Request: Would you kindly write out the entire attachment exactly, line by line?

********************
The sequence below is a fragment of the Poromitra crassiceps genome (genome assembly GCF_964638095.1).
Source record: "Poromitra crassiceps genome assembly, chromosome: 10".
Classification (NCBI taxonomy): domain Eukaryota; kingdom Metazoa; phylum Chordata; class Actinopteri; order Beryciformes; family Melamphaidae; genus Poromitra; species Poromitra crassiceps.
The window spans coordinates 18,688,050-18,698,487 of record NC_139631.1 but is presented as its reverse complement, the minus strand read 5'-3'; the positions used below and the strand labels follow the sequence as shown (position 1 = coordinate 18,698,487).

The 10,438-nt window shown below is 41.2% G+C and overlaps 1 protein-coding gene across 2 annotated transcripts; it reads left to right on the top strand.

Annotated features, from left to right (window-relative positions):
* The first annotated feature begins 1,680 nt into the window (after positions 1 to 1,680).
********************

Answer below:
The sequence below is a fragment of the Poromitra crassiceps genome (genome assembly GCF_964638095.1).
Source record: "Poromitra crassiceps genome assembly, chromosome: 10".
Classification (NCBI taxonomy): domain Eukaryota; kingdom Metazoa; phylum Chordata; class Actinopteri; order Beryciformes; family Melamphaidae; genus Poromitra; species Poromitra crassiceps.
The window spans coordinates 18,688,050-18,698,487 of record NC_139631.1 but is presented as its reverse complement, the minus strand read 5'-3'; the positions used below and the strand labels follow the sequence as shown (position 1 = coordinate 18,698,487).

The 10,438-nt window shown below is 41.2% G+C and overlaps 1 protein-coding gene across 2 annotated transcripts; it reads left to right on the top strand.

Annotated features, from left to right (window-relative positions):
* The first annotated feature begins 1,680 nt into the window (after positions 1 to 1,680).